The soul who sins is the one who will die. The son will not share the guilt of the father, nor will the father share the guilt of the son. (Ezekiel 18:20a)

We each must face God one on one.

Next, in chapter 22, God tells Ezekiel that He is looking for some men who will "stand in the gap" for others and call them to repentance. In verse 30 he writes,

"I looked for a man among them who would build up the wall and stand before me in the gap on behalf of the land so I would not have to destroy it, but I found none. (Ezekiel 22:30)

While each of us must take responsibility for our own actions and our relationship with God, we also are each called to pray for and encourage one another, to help and comfort each other, to challenge and exhort others to follow the Lord and His ways. We cannot idly stand by and let others go into destruction without sharing the way of escape with them.

In chapter 24 Ezekiel discovers, as we all discover, that not only his words but also his life lived out before others is to be a sign and an example for others to follow:

Ezekiel will be a sign to you; you will do just as he has done. When this happens, you will know that I am the Sovereign LORD.' (Ezekiel 24:24)

Is this not the case when we say that "your life may be the only sermon that others around you may ever hear"?

In this sense Ezekiel also mentions that God had made him a watchman for his people, someone who would like a guard standing on the walls of the city, to give them warning of the enemy that was coming against them. Let's read verse 7 from chapter 33:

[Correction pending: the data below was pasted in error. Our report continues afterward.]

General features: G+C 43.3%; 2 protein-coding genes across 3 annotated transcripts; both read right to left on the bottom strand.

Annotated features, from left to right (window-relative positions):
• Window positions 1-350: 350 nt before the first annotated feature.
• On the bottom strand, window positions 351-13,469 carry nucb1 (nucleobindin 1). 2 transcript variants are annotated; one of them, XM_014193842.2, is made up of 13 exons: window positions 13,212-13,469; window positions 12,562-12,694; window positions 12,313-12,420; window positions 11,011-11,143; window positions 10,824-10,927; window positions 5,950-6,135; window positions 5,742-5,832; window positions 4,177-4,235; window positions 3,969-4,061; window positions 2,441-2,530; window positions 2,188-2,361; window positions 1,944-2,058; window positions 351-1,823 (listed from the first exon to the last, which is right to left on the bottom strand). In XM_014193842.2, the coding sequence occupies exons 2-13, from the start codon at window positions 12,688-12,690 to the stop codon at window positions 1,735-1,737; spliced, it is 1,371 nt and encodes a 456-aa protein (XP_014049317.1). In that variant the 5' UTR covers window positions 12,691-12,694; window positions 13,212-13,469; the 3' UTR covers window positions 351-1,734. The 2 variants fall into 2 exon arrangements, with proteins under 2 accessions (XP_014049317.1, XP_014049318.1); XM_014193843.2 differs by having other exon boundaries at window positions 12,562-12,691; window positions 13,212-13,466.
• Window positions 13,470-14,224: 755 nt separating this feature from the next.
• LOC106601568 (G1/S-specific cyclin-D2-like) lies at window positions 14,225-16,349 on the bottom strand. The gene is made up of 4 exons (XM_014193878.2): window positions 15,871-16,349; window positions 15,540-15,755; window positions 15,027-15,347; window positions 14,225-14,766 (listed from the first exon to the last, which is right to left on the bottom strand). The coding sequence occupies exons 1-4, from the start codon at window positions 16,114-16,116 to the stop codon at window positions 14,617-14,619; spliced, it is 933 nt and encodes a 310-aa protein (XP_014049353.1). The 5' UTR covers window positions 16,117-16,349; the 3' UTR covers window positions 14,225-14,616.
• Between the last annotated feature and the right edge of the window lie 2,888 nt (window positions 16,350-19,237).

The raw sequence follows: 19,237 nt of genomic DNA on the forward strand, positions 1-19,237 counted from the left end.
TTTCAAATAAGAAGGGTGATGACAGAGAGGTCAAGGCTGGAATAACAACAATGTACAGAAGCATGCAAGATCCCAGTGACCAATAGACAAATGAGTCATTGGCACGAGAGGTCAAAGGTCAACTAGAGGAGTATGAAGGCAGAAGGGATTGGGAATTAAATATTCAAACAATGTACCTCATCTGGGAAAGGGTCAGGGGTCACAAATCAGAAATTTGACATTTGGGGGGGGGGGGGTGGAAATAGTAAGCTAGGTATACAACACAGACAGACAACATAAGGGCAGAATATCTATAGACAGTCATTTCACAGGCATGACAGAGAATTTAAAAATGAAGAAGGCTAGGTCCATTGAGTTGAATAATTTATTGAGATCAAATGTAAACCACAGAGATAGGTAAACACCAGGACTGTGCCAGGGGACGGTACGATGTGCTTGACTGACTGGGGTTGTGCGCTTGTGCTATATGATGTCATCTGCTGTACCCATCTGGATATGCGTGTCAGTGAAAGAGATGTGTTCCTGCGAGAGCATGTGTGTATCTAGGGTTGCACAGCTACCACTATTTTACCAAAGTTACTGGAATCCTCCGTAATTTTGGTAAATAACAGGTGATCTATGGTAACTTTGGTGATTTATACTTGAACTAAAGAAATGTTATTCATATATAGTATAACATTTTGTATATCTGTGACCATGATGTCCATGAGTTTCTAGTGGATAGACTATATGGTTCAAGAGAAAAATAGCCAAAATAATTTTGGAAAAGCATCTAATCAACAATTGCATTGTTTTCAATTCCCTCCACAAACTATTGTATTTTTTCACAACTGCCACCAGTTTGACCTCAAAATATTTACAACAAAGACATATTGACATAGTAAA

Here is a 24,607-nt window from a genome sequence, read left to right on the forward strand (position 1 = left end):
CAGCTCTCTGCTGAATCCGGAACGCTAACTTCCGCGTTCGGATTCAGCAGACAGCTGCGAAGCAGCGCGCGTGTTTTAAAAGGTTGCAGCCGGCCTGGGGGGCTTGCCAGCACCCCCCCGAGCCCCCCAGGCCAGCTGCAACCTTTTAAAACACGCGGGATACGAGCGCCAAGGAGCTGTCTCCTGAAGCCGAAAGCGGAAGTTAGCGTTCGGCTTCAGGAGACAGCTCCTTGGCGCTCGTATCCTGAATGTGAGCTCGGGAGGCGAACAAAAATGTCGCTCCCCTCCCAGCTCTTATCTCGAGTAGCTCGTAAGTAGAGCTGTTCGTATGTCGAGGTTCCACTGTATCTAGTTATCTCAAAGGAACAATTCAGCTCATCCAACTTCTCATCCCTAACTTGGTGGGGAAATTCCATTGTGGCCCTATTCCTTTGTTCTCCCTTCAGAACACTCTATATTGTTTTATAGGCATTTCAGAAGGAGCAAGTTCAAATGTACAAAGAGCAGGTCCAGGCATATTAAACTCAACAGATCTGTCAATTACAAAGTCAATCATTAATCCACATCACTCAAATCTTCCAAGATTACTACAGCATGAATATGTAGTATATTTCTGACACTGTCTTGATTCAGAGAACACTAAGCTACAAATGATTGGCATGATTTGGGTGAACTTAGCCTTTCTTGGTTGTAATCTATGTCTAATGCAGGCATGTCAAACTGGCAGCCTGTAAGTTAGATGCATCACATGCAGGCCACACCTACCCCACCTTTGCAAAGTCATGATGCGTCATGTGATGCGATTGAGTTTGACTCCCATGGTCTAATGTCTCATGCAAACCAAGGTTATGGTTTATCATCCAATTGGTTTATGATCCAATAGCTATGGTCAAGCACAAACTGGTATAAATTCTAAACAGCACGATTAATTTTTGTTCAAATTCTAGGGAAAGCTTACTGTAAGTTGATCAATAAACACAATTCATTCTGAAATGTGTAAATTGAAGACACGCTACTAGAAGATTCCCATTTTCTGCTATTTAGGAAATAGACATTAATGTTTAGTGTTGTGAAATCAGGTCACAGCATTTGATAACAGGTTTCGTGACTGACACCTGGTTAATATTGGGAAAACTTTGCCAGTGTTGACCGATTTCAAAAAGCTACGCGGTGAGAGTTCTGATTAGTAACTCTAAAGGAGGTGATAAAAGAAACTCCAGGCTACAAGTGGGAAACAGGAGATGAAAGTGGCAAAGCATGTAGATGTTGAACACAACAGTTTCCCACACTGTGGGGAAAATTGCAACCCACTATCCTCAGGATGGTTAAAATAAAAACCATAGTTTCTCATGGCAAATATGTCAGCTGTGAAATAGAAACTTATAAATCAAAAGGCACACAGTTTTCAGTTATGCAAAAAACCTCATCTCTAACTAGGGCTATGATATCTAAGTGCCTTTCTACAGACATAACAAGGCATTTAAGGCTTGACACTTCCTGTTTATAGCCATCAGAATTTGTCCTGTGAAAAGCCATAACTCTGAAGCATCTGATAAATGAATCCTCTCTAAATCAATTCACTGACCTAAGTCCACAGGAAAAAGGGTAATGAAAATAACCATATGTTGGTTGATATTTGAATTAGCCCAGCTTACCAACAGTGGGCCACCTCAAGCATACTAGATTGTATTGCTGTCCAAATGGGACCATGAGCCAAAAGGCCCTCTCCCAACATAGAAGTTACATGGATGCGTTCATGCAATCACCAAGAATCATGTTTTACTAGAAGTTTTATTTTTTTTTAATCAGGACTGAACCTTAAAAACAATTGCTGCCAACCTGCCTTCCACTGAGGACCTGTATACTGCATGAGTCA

"Son of man, I have made you a watchman for the house of Israel; so hear the word I speak and give them warning from me. (Ezekiel 33:7)

Again, each of not only is responsible to live faithfully our own lives before the Lord, God also is depending on us to warn others of the enemy that would come against them as well.

Our next verse reminds us of Jesusí words in the Sermon on the Mount about hypocrisy. Letís read them from chapter 33:

My people come to you, as they usually do, and sit before you to listen to your words, but they do not put them into practice. With their mouths they express devotion, but their hearts are greedy for unjust gain. (Ezekiel 33:31)

Itís often so easy to listen to the preacher and mouth the words on Sunday at church, and then never let them affect how we live each day.

I threw in this next verse from chapter 34 because itís the basis of an old hymn that many of us know about Godís blessings. Itís a promise that comes in Ezekiel after a time of judgment and punishment has come and gone. 

I will bless them and the places surrounding my hill. I will send down showers in season; there will be showers of blessing. (Ezekiel 34:26)

May we seek those showers as well.

But even more let us seek what God wants to give us in chapter 36. Do you see what I am talking about? Letís read verse 26.

I will give you a new heart and put a new spirit in you; I will remove from you your heart of stone and give you a heart of flesh. (Ezekiel 36:26) 

This morning, do you need a new heart? Do you have places of hardness like a stone in your heart? Is their any place of bitterness or anger or revenge that hinders God using you to bless others? Donít leave this morning without letting Him turn your stony heart into a heart of flesh, sensitive and caring, full of Godís Spirit.

That takes us now to the section 2 of our scripture readings. Look with me now at this most well-known of Ezekielís visions, the vision in chapter 37 of the valley of dry bones that somehow come back to life, not in their own strength, not in their own power, but because of two things. You listen and you try to hear what those two things are as I read this passage that is so symbolic of death, symbolic of the need that each of us has for revival and restoration. As we read these verses, try to imagine what Ezekiel saw as this vision comes to him from God.

The hand of the LORD was upon me, and he brought me out by the Spirit of the LORD and set me in the middle of a valley; it was full of bones. {2} He led me back and forth among them, and I saw a great many bones on the floor of the valley, bones that were very dry. {3} He asked me, "Son of man, can these bones live?" I said, "O Sovereign LORD, you alone know." Ezekiel 37:1-3)